Let's take a look at the final book I bought on – or, more accurately, at the tail end of, and even more precisely, during the journey back from – my (and Rachel and little Edie's) summer holiday to Suffolk:
A British first edition of The Zebra-Striped Hearse by Ross Macdonald, published in hardback by Collins in 1963 (the year after the US Knopf first), with a dust jacket designed by Barbara Walton – now added to the Existential Ennui Beautiful British Book Jacket Design of the 1950s and 1960s gallery. I found this copy in the impressive books department of Clare Antiques & Interiors in the Suffolk village of, er, Clare, and bought it for four quid – an excellent price given that there are only half a dozen or so copies of the Collins first for sale online at present, a few of them ex-library or lacking their jackets and a couple of them priced around the fifty quid mark (with shipping).
The Zebra-Striped Hearse is the tenth novel in Macdonald's eighteen-book series starring PI Lew Archer, a well-regarded entry – see this Tipping My Fedora review and this Mystery*File one – in what is a highly regarded series. I myself have blogged about Macdonald and Archer before, specifically this:
The 1966 Fontana paperback movie tie-in edition (i.e. to the Jack Smight-directed, William Goldman-scripted, Paul Newman-starring Harper) of the first Lew Archer outing, The Moving Target, which was originally published in 1949 under the author name of John Macdonald – both Macdonalds being aliases of Kenneth Millar. Indeed, the ensuing few Lew Archer novels were credited to John Ross Macdonald in the early years of the series (it wasn't until the sixth book, The Barbarous Coast, 1956, that Millar became simply Ross Macdonald), as evidenced by this:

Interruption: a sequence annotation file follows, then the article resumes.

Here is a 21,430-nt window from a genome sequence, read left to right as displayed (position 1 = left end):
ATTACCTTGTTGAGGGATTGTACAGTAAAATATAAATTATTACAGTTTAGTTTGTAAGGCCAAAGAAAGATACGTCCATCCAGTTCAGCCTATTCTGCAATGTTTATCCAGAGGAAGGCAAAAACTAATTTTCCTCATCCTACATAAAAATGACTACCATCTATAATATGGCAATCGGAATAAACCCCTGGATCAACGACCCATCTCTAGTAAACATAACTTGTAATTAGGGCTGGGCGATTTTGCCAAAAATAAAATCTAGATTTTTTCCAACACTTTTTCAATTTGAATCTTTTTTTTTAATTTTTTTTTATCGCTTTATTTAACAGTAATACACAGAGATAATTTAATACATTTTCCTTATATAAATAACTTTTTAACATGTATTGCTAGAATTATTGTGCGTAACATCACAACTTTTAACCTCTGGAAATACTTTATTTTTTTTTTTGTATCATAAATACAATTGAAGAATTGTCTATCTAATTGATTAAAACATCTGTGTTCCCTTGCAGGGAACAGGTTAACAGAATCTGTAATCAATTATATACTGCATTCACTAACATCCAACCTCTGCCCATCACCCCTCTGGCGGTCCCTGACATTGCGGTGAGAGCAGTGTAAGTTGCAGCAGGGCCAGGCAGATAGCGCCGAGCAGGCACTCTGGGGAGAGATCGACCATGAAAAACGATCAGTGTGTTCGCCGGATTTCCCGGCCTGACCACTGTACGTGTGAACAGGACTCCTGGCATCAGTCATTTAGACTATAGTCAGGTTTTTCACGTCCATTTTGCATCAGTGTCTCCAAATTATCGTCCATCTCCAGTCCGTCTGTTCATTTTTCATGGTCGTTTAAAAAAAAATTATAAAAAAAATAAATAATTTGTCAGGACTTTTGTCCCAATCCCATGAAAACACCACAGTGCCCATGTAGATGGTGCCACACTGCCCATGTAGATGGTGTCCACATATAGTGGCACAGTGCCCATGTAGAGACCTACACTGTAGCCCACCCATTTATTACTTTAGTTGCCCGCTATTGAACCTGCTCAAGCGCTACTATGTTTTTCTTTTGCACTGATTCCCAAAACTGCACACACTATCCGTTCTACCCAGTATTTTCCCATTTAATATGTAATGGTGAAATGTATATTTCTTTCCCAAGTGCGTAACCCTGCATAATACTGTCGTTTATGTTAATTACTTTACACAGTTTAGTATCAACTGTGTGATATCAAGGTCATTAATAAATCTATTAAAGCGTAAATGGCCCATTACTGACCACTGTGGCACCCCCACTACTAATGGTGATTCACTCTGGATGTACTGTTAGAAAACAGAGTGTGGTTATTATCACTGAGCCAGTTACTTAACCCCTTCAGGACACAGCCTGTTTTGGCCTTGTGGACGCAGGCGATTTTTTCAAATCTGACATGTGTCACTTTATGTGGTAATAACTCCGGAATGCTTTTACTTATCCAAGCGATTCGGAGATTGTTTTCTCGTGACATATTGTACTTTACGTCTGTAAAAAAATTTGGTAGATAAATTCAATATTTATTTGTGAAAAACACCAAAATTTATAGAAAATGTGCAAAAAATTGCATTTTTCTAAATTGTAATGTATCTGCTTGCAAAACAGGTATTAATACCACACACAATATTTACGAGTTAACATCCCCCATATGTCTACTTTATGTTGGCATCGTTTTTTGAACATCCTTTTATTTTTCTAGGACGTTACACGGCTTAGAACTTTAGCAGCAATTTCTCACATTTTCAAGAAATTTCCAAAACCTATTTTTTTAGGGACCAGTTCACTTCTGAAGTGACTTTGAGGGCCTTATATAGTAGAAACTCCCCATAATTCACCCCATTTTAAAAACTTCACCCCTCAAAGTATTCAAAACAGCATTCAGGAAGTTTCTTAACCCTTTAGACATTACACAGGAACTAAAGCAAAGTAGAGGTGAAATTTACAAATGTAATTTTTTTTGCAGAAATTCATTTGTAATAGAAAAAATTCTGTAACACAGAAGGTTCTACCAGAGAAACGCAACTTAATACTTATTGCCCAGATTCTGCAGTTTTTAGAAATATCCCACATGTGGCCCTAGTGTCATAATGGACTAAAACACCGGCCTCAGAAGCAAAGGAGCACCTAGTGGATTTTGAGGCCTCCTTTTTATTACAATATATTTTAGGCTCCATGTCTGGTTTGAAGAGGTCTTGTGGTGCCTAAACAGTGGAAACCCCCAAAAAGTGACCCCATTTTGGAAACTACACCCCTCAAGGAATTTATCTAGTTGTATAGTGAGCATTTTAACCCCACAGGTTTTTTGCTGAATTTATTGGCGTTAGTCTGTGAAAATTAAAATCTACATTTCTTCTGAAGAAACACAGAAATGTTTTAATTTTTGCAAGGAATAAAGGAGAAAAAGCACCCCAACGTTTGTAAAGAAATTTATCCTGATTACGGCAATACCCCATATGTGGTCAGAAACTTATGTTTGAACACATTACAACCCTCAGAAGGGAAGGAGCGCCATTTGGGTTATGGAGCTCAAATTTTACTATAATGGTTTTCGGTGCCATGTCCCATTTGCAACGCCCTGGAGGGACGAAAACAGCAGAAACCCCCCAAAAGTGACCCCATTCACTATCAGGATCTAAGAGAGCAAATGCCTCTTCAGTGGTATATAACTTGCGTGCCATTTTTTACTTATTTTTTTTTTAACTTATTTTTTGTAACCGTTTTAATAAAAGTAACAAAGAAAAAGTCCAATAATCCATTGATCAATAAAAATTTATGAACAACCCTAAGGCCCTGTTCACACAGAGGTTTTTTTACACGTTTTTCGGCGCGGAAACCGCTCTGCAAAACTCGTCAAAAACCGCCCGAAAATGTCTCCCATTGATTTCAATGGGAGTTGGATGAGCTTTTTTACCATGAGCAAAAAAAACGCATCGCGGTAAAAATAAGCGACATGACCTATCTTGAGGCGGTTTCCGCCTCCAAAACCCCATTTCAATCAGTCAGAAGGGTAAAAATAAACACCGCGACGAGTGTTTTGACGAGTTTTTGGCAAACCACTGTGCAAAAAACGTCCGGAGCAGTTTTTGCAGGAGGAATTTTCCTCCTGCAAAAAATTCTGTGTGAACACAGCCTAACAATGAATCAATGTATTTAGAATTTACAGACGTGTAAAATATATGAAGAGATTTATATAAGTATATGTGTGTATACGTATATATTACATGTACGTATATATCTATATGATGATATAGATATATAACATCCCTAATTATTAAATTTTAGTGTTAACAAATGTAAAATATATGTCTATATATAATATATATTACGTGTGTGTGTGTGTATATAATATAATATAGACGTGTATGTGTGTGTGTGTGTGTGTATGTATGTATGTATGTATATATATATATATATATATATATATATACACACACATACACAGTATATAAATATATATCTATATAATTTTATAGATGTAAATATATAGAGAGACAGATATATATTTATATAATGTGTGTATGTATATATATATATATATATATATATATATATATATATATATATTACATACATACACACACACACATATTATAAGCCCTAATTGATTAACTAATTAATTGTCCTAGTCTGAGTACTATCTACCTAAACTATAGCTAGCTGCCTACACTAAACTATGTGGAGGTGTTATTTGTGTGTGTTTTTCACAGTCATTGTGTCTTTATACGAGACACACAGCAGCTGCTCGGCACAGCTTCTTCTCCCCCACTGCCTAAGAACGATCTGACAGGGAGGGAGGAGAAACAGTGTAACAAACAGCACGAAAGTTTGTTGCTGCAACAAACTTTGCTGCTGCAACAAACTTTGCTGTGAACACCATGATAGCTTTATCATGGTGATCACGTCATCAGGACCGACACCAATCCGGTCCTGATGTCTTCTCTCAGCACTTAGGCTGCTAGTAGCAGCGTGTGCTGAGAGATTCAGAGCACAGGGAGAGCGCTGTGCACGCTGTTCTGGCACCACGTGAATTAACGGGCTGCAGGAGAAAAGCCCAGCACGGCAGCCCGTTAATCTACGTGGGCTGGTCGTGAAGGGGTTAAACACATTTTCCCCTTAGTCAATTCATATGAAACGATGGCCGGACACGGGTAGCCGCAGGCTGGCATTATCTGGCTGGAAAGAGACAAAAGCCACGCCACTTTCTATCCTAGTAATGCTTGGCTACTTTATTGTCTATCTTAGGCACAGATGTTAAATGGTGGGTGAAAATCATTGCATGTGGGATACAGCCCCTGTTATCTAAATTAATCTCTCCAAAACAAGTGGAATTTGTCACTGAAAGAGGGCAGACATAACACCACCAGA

A 1951 US Pocket Books first paperback printing of the second Lew Archer novel, The Drowning Pool (originally published in hardback by Knopf in 1950), the opening page of which, incidentally, boasts more memorable lines than most novels can muster in their entirety. ("Everybody hates detectives and dentists. We hate them back." "Her face was clear and brown. I wondered if she was clear and brown all over."). I won this copy on eBay just the other day, for a few quid; the cover art is by Ray App, about whom I can find very little online (he's a bugger to google); the only other cover credits of his I've come across are for the 1951 Pocket edition of David Goodis' Of Missing Persons; the 1952 Uni-Book edition of Semple Gordon's Resort Hostess; and the 1963 Perma printing of Richard Dougherty's Duggan.
Speaking of cover artists, the acquisition of the Collins edition of The Zebra-Striped Hearse reminds me that I have some other books sporting Barbara Walton dust jackets I've not yet blogged about or added to Beautiful British Book Jacket Design of the 1950s and 1960s, plus one by her sister Eileen as well. So those will be up next.